Archive for April 20th, 2019

Mark 2: Paralysis

Holy Saturday, April 20, 2019

Saint Anne de Beauprés church in Quebec, Canada: Wall of discarded crutches

It is in this second chapter of Mark that we see the power of freedom against the power of restraint.  Jesus arrives in the world as an expression of God’s love for us to transform our paralysis into movement and even action.  This is no easy model for us to follow as we see him in constant collision with the nearly overpowering influence of the Jewish church and social framework.  Jesus speaks truth and mercy to corruption, jealousy and greed every day.  He does not relent. In the end, he is crucified and thought dead and out of the way in what appears to be a bitter irony.  Yet the beautiful inversion and paradox of the story of Christ is that he triumphs over his enemies by dying for them, by loving them more than they love themselves.

It is easy to read these stories of a man who lived two thousand years ago and smile at the authority and courage with which he moved through the world in a brilliant flash of compassion and simplicity: Love one another as I have loved you . . . child, your sins are forgiven.

It is another matter to follow this man and repeat his actions endlessly knowing that obstacles will be thrown in our path which will be impossible to circumvent: Follow me.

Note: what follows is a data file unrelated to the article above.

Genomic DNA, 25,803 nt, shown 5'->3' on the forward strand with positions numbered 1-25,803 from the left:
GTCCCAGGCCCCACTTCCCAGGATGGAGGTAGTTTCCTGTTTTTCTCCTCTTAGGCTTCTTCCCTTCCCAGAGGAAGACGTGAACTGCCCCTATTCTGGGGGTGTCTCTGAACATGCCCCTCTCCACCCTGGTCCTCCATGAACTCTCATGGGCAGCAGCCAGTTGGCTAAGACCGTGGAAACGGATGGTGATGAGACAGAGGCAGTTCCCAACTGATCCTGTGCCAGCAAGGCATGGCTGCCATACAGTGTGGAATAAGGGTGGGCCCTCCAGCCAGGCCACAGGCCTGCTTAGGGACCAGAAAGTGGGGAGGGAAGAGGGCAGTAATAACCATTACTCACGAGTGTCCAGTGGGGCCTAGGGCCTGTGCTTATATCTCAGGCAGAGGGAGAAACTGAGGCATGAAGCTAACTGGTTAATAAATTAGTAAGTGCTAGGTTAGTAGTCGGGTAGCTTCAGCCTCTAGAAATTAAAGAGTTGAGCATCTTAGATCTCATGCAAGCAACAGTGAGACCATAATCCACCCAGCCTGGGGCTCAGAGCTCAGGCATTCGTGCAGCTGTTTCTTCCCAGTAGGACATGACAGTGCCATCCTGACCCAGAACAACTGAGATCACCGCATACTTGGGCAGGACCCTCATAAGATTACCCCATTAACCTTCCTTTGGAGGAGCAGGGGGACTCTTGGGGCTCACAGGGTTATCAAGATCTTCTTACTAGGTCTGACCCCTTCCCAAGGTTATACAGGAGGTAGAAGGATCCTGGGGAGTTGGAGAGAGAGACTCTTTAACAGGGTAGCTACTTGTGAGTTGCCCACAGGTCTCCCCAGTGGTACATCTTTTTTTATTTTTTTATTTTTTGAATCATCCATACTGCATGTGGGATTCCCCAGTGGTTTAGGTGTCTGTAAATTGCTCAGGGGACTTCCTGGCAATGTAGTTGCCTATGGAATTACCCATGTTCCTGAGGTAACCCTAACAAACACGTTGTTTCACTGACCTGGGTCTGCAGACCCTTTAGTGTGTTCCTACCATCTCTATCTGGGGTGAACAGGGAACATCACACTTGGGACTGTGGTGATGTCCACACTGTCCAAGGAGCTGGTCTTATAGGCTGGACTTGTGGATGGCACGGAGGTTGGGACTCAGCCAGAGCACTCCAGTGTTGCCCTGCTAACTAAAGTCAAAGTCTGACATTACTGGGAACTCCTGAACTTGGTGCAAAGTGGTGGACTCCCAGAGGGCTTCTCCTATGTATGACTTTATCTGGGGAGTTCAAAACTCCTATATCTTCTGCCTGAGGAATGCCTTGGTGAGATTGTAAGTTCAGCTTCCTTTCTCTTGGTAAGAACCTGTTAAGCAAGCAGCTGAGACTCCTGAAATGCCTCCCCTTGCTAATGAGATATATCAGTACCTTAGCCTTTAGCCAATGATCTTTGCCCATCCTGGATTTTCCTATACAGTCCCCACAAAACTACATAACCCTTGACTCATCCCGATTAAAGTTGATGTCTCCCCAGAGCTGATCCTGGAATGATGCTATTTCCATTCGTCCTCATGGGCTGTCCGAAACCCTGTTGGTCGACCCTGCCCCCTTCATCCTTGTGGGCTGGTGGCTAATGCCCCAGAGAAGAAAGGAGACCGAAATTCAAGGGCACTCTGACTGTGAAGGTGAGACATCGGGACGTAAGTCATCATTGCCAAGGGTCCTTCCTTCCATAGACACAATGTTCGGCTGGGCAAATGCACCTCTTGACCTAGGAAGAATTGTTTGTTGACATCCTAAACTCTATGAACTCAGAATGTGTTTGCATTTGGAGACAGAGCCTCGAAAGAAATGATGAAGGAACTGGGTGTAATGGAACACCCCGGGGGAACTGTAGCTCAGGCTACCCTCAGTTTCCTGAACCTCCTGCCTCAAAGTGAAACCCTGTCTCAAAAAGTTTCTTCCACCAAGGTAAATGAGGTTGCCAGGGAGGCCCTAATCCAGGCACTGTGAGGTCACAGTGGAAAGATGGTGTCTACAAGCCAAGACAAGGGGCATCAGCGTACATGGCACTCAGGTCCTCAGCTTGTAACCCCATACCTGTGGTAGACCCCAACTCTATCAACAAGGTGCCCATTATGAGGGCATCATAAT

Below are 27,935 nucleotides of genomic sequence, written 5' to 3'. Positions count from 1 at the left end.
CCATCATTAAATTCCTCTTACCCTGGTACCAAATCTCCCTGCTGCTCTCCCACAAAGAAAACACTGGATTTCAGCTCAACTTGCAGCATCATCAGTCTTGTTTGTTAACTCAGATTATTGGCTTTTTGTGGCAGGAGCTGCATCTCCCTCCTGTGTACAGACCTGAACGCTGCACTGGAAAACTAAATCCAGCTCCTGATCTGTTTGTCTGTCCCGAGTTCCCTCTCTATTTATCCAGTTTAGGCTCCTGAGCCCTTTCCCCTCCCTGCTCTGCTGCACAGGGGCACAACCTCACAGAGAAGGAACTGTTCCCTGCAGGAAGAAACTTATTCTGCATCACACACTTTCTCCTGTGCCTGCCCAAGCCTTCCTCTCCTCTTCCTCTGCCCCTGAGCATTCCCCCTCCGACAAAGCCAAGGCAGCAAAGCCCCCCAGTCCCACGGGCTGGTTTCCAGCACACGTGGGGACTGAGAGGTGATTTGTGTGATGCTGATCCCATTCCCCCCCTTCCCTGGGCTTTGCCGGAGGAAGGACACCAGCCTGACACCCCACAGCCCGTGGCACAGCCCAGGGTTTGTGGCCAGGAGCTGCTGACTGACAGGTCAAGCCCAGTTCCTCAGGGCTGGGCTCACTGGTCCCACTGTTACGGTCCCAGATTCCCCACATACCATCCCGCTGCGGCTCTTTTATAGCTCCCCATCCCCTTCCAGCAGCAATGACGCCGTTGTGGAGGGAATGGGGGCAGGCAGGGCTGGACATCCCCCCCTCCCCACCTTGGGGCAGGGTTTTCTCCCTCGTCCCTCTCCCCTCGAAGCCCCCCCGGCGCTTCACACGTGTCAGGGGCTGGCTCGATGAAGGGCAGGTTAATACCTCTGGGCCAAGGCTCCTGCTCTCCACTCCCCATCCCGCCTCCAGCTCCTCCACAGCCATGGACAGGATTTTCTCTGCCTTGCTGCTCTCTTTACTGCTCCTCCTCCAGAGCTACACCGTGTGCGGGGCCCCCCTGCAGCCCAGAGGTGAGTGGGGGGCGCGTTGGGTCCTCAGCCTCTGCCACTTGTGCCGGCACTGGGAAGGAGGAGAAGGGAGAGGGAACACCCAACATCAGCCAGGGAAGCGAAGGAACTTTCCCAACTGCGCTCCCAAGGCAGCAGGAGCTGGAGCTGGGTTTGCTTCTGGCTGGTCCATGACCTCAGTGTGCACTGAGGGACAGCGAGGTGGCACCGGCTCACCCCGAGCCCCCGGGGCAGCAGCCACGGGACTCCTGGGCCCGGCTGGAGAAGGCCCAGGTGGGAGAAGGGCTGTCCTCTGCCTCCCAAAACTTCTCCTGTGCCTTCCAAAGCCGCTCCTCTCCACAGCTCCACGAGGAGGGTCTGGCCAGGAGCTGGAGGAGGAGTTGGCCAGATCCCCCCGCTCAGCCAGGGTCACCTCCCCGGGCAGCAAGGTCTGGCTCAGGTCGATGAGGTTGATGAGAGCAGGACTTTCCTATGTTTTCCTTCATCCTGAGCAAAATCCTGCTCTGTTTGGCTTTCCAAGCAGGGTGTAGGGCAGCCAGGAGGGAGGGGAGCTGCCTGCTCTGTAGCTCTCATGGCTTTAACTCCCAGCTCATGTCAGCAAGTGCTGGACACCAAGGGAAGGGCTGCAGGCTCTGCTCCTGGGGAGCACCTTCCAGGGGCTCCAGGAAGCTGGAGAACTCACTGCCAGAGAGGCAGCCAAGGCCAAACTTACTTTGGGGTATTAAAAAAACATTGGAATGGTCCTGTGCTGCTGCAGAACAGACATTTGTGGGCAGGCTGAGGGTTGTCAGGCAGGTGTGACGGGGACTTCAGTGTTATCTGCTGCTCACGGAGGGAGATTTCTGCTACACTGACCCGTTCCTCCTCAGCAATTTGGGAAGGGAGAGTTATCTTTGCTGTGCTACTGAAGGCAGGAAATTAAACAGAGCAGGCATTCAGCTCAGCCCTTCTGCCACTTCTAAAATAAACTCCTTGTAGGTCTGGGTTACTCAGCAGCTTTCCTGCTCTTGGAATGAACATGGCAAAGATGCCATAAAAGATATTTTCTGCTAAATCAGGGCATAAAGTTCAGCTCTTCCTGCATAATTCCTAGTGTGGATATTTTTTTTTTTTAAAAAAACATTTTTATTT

The secret to following Christ is to give ourselves over to him and accept his offer of newness:  No one sews a piece of unshrunken cloth on an old cloak . . . no one pours new wine into an old wine skin.

We so often allow the familiar to govern our lives, even when it paralyzes us and prevents us from accepting what can be new about us.  We would rather dance with the devil we know than with the God we do not.  We prefer the dirge of a sadness known to us and reject the hope that the news we have heard from this God Among Us is true.  It is so strange to me that we would prefer our paralyzing fear and reject the freedom offered by the one who comes to forgive and heal: I did not come to call the righteous but sinners.

When we are paralyzed by life, we must choose freedom offered by the Spirit.  When we are overcome by fear or sadness, we must give ourselves over to joy as we take the hand of the groom who comes to bring us to the feast: As long as they have the bridegroom with them they cannot fast.

During Lent we are accustomed to giving alms, making reparation and examining our motives and actions.  Perhaps this Lent we might begin to allow ourselves to dream of what we might do with the freedom we already possess . . . the freedom to allow ourselves to be healed of our paralysis and to follow Christ when he invites us into true and eternal union with God.

Imagine if we only had the courage and strength to . . . how do we want to finish this thought?  What chains do we yearn to throw off?

The possibilities are endless when we drop our crutches, when we put away our paralysis.

A re-post from March 6, 2012.

Image from: http://grandforet.blogspot.com/2009_05_01_archive.html 

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